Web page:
He pointed out that the exchange was built to accommodate 50,000 to 60,000 visitors at a time — fewer than half as many as the enrollment site for the Medicare drug benefit could handle. The number of older Americans eligible for the drug benefit was far greater than the group of uninsured people who will be allowed to buy insurance through the health exchange, Brailer said, but many elderly patients didn't have home computers at the time, compared with the near-universal access to the Web that exists across the United States today. For a new program that's had as much advertising as the Affordable Care Act, building a website for just 60,000 people at a time "is weird. The math just doesn't add up," he said.

    John Engates, chief technology officer at service provider RackSpace, said the government should have been able to prepare for the type of traffic that the site has experienced.

    "I think that any modern Web company would be well prepared for a launch of this scale," said Engates. "We're not talking about hundreds of millions of people and we're not talking about complex transactions. This isn't downloading full movies off of Netflix. The question I have is: Did they have enough time to prepare and did the people doing the work know what they were doing?"

    Officials at HHS' Centers for Medicare and Medicaid Services oversaw the construction and operation of the website, and much of the work was conducted by contractors.

    Aneesh Chopra, who served as White House chief technology officer from 2009 to 2012, defended the site's response to its initial problems, comparing it to the ones United and Continental airlines experienced when they combined their online reservation systems.

    Health-insurance companies also have been having trouble accessing the parts of the site they need to find out who has enrolled in their health plans and to get payment information.

    And some insurance brokers have been stymied in getting online authorization from the federal government to sell the health plans available through the exchange. "Agents are having just as much trouble accessing the online sites as consumers," said Kathryn Gaglione, a spokeswoman for the National Association of Health Underwriters.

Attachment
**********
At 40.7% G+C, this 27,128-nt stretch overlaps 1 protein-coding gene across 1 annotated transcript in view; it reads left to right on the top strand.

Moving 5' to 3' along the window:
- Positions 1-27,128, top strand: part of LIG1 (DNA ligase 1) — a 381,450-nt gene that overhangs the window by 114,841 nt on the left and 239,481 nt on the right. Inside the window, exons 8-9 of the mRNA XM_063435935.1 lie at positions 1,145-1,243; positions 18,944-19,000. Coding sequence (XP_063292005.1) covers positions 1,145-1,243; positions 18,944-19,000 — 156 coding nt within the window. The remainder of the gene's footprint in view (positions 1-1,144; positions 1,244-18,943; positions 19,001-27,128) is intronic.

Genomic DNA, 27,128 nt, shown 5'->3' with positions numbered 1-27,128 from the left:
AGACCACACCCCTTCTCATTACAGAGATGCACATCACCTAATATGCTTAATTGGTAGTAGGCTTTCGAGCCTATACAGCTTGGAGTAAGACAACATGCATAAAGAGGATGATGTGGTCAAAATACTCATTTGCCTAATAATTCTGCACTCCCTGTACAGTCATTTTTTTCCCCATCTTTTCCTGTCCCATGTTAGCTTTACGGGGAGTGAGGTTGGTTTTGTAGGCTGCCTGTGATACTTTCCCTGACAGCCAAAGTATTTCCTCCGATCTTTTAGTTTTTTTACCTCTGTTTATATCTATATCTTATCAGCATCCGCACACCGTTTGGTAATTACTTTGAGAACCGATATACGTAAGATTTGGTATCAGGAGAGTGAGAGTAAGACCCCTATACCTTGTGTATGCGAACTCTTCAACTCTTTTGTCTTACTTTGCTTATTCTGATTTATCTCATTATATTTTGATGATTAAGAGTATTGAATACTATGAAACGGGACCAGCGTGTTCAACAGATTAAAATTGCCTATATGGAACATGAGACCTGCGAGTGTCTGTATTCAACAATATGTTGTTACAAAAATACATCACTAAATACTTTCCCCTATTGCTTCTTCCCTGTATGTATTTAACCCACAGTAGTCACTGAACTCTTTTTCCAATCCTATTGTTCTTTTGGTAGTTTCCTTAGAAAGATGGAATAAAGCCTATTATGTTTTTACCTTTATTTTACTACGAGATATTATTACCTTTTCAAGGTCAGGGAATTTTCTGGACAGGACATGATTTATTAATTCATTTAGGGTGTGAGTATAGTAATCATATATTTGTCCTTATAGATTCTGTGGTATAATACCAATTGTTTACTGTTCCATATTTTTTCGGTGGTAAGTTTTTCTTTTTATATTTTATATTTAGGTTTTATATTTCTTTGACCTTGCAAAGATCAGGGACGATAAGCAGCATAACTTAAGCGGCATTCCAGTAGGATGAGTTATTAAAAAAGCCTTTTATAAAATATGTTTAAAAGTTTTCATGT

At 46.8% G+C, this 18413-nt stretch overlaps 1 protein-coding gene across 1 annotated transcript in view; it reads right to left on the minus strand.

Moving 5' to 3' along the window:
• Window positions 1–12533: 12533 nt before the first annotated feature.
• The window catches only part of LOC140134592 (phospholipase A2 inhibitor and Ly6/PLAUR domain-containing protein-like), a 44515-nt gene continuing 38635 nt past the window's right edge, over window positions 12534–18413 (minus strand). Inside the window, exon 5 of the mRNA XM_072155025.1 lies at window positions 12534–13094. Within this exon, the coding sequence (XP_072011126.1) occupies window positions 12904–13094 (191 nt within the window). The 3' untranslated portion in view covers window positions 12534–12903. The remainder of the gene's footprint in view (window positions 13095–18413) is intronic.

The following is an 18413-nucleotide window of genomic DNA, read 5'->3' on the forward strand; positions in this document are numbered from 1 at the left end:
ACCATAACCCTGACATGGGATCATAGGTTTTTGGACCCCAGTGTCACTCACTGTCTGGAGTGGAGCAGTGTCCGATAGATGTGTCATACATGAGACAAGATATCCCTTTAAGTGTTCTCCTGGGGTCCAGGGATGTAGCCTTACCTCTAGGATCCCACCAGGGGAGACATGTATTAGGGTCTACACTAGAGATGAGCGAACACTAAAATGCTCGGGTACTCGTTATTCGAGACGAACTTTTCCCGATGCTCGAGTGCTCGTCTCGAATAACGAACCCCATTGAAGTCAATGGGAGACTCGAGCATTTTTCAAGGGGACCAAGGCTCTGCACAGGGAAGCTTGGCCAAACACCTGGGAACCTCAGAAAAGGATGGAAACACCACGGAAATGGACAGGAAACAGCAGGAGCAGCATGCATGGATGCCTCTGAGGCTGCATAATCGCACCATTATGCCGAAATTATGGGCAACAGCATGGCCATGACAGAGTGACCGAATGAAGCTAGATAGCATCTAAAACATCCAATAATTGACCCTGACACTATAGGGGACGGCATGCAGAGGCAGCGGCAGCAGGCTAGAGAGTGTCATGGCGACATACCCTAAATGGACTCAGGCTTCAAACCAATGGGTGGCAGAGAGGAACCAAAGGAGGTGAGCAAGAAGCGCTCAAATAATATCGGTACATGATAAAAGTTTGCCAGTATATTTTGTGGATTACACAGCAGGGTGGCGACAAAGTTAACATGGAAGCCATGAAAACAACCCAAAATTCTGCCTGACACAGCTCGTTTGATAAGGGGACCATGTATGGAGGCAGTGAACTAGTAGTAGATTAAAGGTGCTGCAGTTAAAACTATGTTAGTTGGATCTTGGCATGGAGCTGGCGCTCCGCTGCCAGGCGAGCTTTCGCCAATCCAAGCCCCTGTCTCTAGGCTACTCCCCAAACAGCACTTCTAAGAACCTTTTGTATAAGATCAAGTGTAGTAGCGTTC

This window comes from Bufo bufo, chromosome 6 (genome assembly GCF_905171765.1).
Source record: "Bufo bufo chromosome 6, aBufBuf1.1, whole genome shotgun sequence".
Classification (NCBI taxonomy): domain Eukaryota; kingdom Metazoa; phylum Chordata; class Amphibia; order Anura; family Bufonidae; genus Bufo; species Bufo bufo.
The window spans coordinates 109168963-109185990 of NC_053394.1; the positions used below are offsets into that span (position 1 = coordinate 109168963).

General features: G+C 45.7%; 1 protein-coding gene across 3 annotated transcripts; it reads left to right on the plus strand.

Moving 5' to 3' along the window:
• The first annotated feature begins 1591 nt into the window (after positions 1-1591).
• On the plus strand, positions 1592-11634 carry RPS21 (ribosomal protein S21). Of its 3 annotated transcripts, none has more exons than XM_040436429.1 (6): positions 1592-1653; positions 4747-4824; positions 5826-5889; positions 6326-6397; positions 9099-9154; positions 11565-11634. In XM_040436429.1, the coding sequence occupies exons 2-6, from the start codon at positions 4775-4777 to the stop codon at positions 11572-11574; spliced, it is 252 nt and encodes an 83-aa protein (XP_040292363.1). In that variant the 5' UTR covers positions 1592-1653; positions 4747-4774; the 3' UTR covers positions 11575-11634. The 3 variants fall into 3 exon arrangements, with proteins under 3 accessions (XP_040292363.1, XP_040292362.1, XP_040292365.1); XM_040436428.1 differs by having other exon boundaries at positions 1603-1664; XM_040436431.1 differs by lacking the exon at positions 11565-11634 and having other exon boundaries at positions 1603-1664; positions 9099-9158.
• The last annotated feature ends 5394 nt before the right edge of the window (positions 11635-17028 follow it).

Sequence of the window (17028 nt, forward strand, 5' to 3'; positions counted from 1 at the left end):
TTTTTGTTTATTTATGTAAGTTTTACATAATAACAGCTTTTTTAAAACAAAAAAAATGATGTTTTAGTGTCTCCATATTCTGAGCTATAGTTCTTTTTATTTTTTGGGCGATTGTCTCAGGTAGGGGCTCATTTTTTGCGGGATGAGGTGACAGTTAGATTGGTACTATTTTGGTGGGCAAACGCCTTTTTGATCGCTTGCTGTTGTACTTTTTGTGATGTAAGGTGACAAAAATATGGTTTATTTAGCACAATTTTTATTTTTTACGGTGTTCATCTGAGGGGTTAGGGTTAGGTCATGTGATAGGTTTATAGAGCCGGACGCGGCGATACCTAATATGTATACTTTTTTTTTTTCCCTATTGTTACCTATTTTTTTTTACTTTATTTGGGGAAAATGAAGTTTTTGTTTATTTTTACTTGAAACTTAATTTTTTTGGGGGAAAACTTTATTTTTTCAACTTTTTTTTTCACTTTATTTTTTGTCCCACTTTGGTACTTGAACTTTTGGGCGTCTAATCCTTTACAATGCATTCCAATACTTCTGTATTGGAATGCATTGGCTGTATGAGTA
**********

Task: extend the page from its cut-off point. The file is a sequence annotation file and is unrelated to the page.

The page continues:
Simas, the White House strategist, said the administration is proceeding with its plan to sign up Americans for insurance over a period of six months and will continue to monitor how it is proceeding.

    "There is a plan; we will execute on the plan," he said. "One of the things we will do periodically is look at what we're doing and make adjustments based on what we are learning and seeing."

    http://www.elpasotimes.com/politics-national/?third_party=many-tried-to-warn-officials-of-obamacare-website-jam
    " 'The problem' is, uh, I'm the president of the United States;
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    Default Re: John McAfee On Obamacare: 'This Is A Hacker's Wet Dream'

    QWAK,Geting the public to accept Obamacare is like forcing 300 million cats to swallow a pill they don't want to swallow!

    the DUCK
    "ALL is ONE" What we DO to and FOR others we DO "TO and FOR" our selves ultimitly!

    People SELDOM look for TRUTH! What they look for is CONFERMATION that what they have chosen to believe IS TRUTH! This is why people will believe almost ANY THING and also WHY the WORLD is SO MESSED UP!

    IT is never realy OVER -- things just CHANGE!

    You can QUOTE me on ALL! It IS what I believe to be TRUE!

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    Default Re: John McAfee On Obamacare: 'This Is A Hacker's Wet Dream'

    $93M ObamaCare website may face months of glitches, experts warn

    By Kelley Vlahos
    Published October 09, 2013FoxNews.com



    • A screenshot of the HealthCare.gov website, which has experienced numerous glitches since it was launched Oct. 1.



    WASHINGTON – The $93 million website launched to process customers through the new ObamaCare marketplace may experience significant technical glitches for months, computer software experts told FoxNews.com.
    “I wouldn’t rule out that possibility,” said George Edwards, a computer scientist and professor at the University of Southern California. It all depends on when they identify the bugs, where they are, and if they can be resolved easily, he said -- all while the site is running and open to millions of customers.

    “[It's] like trying to repair a car while someone is driving it,” he told FoxNews.com.